10 Zen Monkeys has a fun list of five controversial moments in the life of William F. Buckley.
Buckley famously smoked marijuana – after sailing his boat outside the U.S. territorial limits, where it would no longer be illegal. Finally at the age of 78, Buckley wrote an editorial for the National Review decrying the war on pot.
"Legal practices should be informed by realities," Buckley argued, citing 700,000 pot arrests each year, 87% of which involved only possession of small amounts. "This exercise in scrupulosity costs us $10-15 billion per year in direct expenditures alone."
But would America ever rise up and demand a change in marijuana laws?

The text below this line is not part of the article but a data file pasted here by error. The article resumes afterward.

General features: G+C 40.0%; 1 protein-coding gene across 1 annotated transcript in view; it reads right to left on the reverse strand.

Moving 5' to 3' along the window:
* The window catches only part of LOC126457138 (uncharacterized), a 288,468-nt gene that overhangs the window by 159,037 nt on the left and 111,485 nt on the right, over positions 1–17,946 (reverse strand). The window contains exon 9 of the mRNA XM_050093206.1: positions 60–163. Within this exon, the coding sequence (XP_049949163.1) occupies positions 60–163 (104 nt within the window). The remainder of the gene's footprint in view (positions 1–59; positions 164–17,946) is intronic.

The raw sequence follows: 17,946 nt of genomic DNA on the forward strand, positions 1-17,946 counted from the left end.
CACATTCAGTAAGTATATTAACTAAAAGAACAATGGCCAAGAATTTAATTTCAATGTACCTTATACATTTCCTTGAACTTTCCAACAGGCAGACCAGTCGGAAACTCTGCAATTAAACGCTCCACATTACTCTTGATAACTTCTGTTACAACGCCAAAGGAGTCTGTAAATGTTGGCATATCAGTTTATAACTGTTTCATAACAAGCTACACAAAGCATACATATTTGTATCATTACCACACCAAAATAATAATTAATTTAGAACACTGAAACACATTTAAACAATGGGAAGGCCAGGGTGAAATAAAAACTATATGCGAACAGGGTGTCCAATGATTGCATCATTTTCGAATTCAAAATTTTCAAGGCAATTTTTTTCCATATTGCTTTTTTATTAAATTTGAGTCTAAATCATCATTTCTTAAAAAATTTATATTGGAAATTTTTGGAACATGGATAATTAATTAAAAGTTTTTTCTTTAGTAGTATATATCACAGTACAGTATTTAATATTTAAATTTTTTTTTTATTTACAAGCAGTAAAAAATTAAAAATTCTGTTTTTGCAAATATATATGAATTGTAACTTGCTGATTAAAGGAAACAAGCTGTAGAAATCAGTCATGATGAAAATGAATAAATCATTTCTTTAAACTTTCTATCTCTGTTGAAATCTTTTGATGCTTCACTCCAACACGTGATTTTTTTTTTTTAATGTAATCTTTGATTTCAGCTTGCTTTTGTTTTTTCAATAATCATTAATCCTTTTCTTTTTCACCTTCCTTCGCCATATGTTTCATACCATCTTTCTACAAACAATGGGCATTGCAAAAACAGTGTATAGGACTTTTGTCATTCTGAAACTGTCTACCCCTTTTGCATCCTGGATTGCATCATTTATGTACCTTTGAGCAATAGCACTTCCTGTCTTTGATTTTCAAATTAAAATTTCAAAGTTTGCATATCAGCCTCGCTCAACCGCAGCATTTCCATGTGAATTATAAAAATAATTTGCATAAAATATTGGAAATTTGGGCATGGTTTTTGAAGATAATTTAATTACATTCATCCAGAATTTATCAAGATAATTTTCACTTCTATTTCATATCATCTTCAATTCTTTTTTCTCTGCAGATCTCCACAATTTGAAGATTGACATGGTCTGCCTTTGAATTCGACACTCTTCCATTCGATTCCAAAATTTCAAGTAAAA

It is happening, but ever so gradually. Two of every five Americans, according to a 2003 Zogby poll cited by Dr. Nadelmann, believe "the government should treat marijuana more or less the same way it treats alcohol: It should regulate it, control it, tax it, and make it illegal only for children". The Dutch do odd things, but here they teach us a lesson.
Buckley's position was unexpected, but it offered an honorable example of his real commitment to intellectualism. He began his essay by writing that "Conservatives pride themselves on resisting change, which is as it should be. But intelligent deference to tradition and stability can evolve into intellectual sloth and moral fanaticism, as when conservatives simply decline to look up from dogma because the effort to raise their heads and reconsider is too great."
His son said Buckley died "with his boots on," according to BBC News – writing at his desk. "If he had been given a choice on how to depart this world," the National Review wrote, "I suspect that would have been exactly it. At home, still devoted to the war of ideas."